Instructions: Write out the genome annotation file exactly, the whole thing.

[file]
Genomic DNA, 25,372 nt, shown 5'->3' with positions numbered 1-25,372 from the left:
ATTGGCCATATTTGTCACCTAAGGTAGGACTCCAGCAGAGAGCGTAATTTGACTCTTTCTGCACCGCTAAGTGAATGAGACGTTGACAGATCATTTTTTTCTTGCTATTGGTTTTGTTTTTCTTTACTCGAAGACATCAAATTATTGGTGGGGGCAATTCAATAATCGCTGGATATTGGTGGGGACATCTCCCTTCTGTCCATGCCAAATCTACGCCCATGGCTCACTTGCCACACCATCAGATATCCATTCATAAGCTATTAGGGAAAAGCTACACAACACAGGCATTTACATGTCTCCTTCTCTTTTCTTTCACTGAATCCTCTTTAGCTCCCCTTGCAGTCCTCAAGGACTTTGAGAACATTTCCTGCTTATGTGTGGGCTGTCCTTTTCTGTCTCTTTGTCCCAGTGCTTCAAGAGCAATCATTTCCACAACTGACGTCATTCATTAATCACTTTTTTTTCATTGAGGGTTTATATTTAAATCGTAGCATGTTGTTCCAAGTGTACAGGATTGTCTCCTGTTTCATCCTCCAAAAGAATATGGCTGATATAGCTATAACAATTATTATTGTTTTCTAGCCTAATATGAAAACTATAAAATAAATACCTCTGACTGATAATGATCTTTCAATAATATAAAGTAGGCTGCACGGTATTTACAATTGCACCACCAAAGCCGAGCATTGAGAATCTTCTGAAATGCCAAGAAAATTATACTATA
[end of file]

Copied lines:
Genomic DNA, 25,372 nt, shown 5'->3' with positions numbered 1-25,372 from the left:
ATTGGCCATATTTGTCACCTAAGGTAGGACTCCAGCAGAGAGCGTAATTTGACTCTTTCTGCACCGCTAAGTGAATGAGACGTTGACAGATCATTTTTTTCTTGCTATTGGTTTTGTTTTTCTTTACTCGAAGACATCAAATTATTGGTGGGGGCAATTCAATAATCGCTGGATATTGGTGGGGACATCTCCCTTCTGTCCATGCCAAATCTACGCCCATGGCTCACTTGCCACACCATCAGATATCCATTCATAAGCTATTAGGGAAAAGCTACACAACACAGGCATTTACATGTCTCCTTCTCTTTTCTTTCACTGAATCCTCTTTAGCTCCCCTTGCAGTCCTCAAGGACTTTGAGAACATTTCCTGCTTATGTGTGGGCTGTCCTTTTCTGTCTCTTTGTCCCAGTGCTTCAAGAGCAATCATTTCCACAACTGACGTCATTCATTAATCACTTTTTTTTCATTGAGGGTTTATATTTAAATCGTAGCATGTTGTTCCAAGTGTACAGGATTGTCTCCTGTTTCATCCTCCAAAAGAATATGGCTGATATAGCTATAACAATTATTATTGTTTTCTAGCCTAATATGAAAACTATAAAATAAATACCTCTGACTGATAATGATCTTTCAATAATATAAAGTAGGCTGCACGGTATTTACAATTGCACCACCAAAGCCGAGCATTGAGAATCTTCTGAAATGCCAAGAAAATTATACTATA